Changing the Face of Literacy through Digital Inclusion: Digital Inclusion Fellowship Voices

In May 2015, NTEN and Google Fiber launched the Digital Inclusion Fellowship, a new national program investing in local communities and nonprofit organizations to address the digital divide. Sixteen Fellows are working this year on projects that include setting up basic computer skills courses, increasing home Internet usage, and volunteer recruitment and training. De’Andre S. Pickett shares his recent work as a Fellow in Atlanta, GA, working for Literacy Action.

His name is Matthew Massey. He is 22 years old and currently working on developing his literacy and math skills to take the GED test next year. Being a student at Literacy Action has afforded him the opportunity of a second chance at life. In addition to going to classes from 9-2 Monday through Thursday, Matthew also spends a large portion of his time in the Learning Lab, which is set up for students to continuously enhance their skills and practices learned in the classroom. This time is also spent utilizing the computers to access AZTEC, a computer-based learning program used to practice reading, writing, and basic math skills. With this program, Matthew has made significant improvement in all three areas.

Like Matthew, so many students look for alternative learning measures to enhance their skills and abilities. Digital and computer application has become more of a necessity than a choice. Our society, now more than ever, depends on the Internet, cell phones, and other electronic and digital outlets to function in their everyday lives. However, what happens when the accessibility of the Internet and devices or skills on how to operate them disallow the very ones who need it the most to find and apply for jobs; create resumes; apply for public assistance; study for the GED, SAT, and ACT tests; build their vocabulary; and the list goes on?

The Path to Accessing Opportunity

Increasing access to the Internet and digital literacy skills play a major role in opening new doors to opportunities for our students and many others in Metro-Atlanta. Households lack broadband access; and seniors, minorities, people with low incomes, disabilities, less education, non-traditional family households as well as the non- and under-employed lag behind other groups in home broadband use. While there is no single solution to closing the digital divide, increasing digital literacy skills among non-users is key to bringing them online and allowing them to access the opportunities at their fingertips.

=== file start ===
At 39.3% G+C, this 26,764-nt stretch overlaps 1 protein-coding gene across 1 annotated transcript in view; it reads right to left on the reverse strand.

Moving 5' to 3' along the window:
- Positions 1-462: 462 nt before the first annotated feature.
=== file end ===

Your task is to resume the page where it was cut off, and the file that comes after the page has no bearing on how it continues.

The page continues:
Here at Literacy Action, I have been given the task to provide an opportunity for students to increase their understanding of basic computer skills that will build self confidence and personal growth. I have begun this process by entering classrooms and observing the teaching styles of each instructor, all the while looking for ways they have infused digital devices and software that could enhance the learning experience. We are addressing basic computer literacy skills for our English-speaking and non-English-speaking students through two to three mini-pilots ranging from 15-20 students a piece which then becomes a 15-week semester class. We have also created a Train the Trainer model (T3).

The Future

We work with the other Atlanta Fellows to build a collaborative program that will serve as a model for many nonprofits across the metro Atlanta area to use as they build their digital inclusion programming. With over 50% of jobs requiring digital literacy—a number expected to grow to over 77% within the next five years—our goal will be to close this divide and provide growth opportunities for those in low-income communities. By working towards incorporating spreading digital literacy across the curriculum, we will build a program that is changing the face of literacy through digital inclusion. We have become the 2016 beneficiary of the proceeds raised through the Cathedral Antiques Show by the Cathedral of St. Phillip Church. This will help fund the second year expansion of our Digital Literacy Program, which is setting the foundation for a comprehensive digital inclusion program for our community.

Matthew is just one student, but there are thousands of Matthews in the Metro-Atlanta area that could benefit from the work being done through this fellowship. With the help of my counterparts at the City of Atlanta Parks and Recreation and TechBridge, we will create an environment that closes the digital divide and fosters new and innovative teaching methods to build skills for our adult learners, ultimately help to eradicate low literacy…one face at a time! It is an incredible joy to see a student send an email for the first time, a parent checking his/her son’s grades through the parent portals, or that student passing a section of the GED…all because they garnered the support and training to become more digital literate. We learn that failure can never be an option when success is the goal. That’s how you change the face of literacy.

Photo credit:

DeAndre Pickett
Dr. De’Andre S Pickett was born in Cincinnati, Ohio and moved to Atlanta to attend Morehouse College where he majored in Sociology and English. Most of his life has been spent serving others through community engagement, education, and social advocacy. He currently serves as Chair of the City of East Point Parks and Recreation Advisory commission where he has implemented PARC:360, a new initiative that engages families, elected officials, and community stakeholders to invest in the city’s Parks and Recreation Center, creates new programs that will enhance student learning and assist families with resources that will help find jobs, provides G.E.D courses and trade school opportunities, and promotes athletics and fitness for youth throughout the city.